Norwegian Polar Institute

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We provide research and facts about the Arctic and Antarctic. We advise the Norwegian state regarding polar issues.

Tromsø has been a hub for explorers and hunters heading northward since the 1800s. It was an important provisioning harbour, earning the town the nickname Gateway to the Arctic Ocean. When ships returned home, the crew often stopped in at the Ølhallen pub to recount their dramatic experiences in the icy north. This shaped the character of the town and the Arctic Ocean became central to Tromsø’s identity.

Norway’s Svalbard and Arctic Ocean Survey, the forerunner of the Norwegian Polar Institute, was established in 1928. Many argued at the time that the headquarters should be in Tromsø. It didn’t turn out that way, but in 1993 Parliament decided to relocate the institute’s main offices from Oslo to Tromsø.

If you stroll from downtown Tromsø to Hålogaland Theatre to see a film, you’ll pass the Fram Centre, which houses the Norwegian Polar Institute’s headquarters today.

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Want to know what scientists do on land and at sea in the Arctic and Antarctic? Check out Norwegian Polar Institute on Instagram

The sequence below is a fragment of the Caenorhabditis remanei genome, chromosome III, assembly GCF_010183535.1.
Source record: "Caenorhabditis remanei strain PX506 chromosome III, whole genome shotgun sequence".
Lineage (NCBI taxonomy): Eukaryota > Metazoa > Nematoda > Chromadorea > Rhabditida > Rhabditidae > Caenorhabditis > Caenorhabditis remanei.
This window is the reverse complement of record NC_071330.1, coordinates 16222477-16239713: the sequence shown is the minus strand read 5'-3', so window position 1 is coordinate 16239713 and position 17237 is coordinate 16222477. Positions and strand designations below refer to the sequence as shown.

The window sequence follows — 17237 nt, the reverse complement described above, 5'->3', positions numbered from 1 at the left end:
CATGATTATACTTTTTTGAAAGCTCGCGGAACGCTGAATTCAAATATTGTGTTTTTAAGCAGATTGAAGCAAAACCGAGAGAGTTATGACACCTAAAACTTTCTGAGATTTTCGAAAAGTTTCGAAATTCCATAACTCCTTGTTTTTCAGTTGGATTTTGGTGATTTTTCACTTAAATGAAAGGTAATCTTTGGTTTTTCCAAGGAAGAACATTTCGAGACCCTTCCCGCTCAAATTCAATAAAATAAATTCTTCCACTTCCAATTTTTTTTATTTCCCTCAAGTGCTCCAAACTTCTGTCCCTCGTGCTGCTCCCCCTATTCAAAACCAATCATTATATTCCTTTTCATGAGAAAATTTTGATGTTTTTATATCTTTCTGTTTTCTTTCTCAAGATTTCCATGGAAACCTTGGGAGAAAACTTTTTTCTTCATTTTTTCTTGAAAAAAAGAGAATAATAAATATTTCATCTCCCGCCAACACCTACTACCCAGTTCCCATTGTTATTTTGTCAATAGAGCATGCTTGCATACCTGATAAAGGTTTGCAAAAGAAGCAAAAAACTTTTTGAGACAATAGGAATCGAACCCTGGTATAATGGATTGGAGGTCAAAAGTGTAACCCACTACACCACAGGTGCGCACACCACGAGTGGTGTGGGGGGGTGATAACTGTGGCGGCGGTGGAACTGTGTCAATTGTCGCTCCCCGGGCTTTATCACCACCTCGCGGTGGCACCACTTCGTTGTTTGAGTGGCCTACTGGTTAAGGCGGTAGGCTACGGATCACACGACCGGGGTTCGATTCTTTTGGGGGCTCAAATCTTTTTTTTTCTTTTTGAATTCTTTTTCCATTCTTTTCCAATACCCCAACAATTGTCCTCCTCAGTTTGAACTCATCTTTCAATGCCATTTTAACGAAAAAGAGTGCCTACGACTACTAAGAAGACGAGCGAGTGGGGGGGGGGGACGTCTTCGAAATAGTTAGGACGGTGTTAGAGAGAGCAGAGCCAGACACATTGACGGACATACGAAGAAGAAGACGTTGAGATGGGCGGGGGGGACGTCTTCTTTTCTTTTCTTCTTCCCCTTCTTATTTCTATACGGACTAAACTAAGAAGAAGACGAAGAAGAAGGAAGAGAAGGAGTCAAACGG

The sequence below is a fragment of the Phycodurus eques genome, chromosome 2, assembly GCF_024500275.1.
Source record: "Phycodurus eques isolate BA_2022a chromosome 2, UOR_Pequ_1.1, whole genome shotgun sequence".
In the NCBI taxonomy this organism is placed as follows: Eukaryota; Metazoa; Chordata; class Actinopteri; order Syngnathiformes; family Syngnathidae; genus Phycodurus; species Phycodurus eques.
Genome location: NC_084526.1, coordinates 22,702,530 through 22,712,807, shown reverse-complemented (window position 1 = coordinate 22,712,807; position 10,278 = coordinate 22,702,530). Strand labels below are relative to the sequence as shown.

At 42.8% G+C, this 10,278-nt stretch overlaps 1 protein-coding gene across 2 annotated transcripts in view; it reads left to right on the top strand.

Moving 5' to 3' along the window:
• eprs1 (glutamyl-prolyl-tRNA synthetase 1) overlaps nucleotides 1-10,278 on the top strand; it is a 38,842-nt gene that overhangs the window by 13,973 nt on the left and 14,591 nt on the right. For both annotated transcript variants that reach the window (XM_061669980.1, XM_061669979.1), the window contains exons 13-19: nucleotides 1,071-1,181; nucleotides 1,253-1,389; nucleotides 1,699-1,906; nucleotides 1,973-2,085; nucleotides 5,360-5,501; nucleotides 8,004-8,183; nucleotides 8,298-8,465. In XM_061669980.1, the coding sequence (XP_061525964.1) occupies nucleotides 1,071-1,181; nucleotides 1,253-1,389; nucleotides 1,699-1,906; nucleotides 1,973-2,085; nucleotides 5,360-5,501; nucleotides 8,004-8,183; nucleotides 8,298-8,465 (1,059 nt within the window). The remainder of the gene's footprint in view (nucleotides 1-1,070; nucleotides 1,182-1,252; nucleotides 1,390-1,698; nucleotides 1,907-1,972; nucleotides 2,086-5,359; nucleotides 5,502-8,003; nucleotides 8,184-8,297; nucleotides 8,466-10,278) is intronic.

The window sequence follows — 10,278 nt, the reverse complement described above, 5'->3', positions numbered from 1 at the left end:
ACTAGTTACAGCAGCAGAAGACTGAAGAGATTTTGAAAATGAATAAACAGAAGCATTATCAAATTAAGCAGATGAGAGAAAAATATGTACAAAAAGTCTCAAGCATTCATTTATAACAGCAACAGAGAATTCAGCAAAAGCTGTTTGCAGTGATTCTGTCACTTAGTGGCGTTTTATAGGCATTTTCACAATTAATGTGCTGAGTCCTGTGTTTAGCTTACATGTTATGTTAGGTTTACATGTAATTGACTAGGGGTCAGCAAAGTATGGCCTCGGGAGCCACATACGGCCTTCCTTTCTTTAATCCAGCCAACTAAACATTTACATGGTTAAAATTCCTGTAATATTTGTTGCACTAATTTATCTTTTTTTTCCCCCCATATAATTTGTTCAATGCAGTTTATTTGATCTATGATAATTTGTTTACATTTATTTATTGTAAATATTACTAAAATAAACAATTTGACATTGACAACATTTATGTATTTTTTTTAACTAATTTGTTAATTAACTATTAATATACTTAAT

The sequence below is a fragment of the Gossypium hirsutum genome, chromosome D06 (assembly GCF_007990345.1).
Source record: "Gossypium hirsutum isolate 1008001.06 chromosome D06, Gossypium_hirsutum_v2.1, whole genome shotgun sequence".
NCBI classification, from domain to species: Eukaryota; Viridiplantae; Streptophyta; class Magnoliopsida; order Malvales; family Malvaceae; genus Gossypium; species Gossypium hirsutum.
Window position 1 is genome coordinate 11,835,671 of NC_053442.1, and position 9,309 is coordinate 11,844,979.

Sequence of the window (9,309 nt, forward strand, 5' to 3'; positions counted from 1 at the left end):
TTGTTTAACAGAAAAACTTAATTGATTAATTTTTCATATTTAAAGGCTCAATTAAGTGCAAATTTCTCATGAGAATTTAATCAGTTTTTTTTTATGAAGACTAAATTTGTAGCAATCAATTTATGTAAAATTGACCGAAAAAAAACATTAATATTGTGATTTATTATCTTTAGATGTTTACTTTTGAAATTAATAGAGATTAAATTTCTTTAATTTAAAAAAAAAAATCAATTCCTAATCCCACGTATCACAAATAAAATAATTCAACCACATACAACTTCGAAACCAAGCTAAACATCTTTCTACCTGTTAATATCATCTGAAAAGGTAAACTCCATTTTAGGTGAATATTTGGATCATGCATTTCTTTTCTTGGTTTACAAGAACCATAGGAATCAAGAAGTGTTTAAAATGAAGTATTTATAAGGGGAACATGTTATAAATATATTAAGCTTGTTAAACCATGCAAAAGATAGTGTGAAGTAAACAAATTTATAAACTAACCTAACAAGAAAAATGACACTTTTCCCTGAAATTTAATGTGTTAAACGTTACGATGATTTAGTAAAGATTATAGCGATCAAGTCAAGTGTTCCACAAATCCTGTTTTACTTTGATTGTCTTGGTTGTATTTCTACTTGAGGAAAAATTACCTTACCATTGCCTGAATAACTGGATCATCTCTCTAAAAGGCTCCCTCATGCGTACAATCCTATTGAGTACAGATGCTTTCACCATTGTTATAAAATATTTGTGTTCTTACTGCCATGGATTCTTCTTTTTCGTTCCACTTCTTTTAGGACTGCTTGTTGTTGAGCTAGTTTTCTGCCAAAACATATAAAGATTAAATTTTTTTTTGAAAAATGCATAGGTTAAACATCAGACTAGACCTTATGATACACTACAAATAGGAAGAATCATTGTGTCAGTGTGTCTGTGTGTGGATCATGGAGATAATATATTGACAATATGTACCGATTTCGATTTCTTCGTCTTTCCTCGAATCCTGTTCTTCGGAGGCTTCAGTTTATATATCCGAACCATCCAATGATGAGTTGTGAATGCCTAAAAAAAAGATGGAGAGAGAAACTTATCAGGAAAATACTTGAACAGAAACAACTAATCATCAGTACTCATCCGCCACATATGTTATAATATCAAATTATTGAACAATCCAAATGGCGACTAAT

Want to know about events such as the Polar Book Café and Friday Lectures and get the latest polar news? Follow Norwegian Polar Institute on Facebook

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The Norwegian Polar Institute is a directorate under the Ministry of the Climate and Environment, producing scientific knowledge, conducting mapping and providing professional and strategic advice to the Norwegian authorities

The institute has offices in Tromsø and Longyearbyen (Svalbard) and operates research stations in Antarctica and Ny-Ålesund (Svalbard). The Norwegian Polar Institute carries out expeditions and owns one of the world’s most modern ice-breaking research vessels, the Kronprins Haakon. The institute is the environmental authority for Bouvetøya (Southern Ocean) and for Norwegian activity in Antarctica.

The Norwegian Polar Institute is proud to be a TIFF partner!

TIFF is an annual international film festival that expands our perspectives on the world. The Films from the North side-programme is an important platform for the North and the Arctic, which is especially vulnerable to climate change.